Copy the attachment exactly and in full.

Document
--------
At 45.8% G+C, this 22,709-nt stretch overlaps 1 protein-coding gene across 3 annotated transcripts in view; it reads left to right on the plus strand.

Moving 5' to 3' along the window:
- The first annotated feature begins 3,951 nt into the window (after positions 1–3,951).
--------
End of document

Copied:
At 45.8% G+C, this 22,709-nt stretch overlaps 1 protein-coding gene across 3 annotated transcripts in view; it reads left to right on the plus strand.

Moving 5' to 3' along the window:
- The first annotated feature begins 3,951 nt into the window (after positions 1–3,951).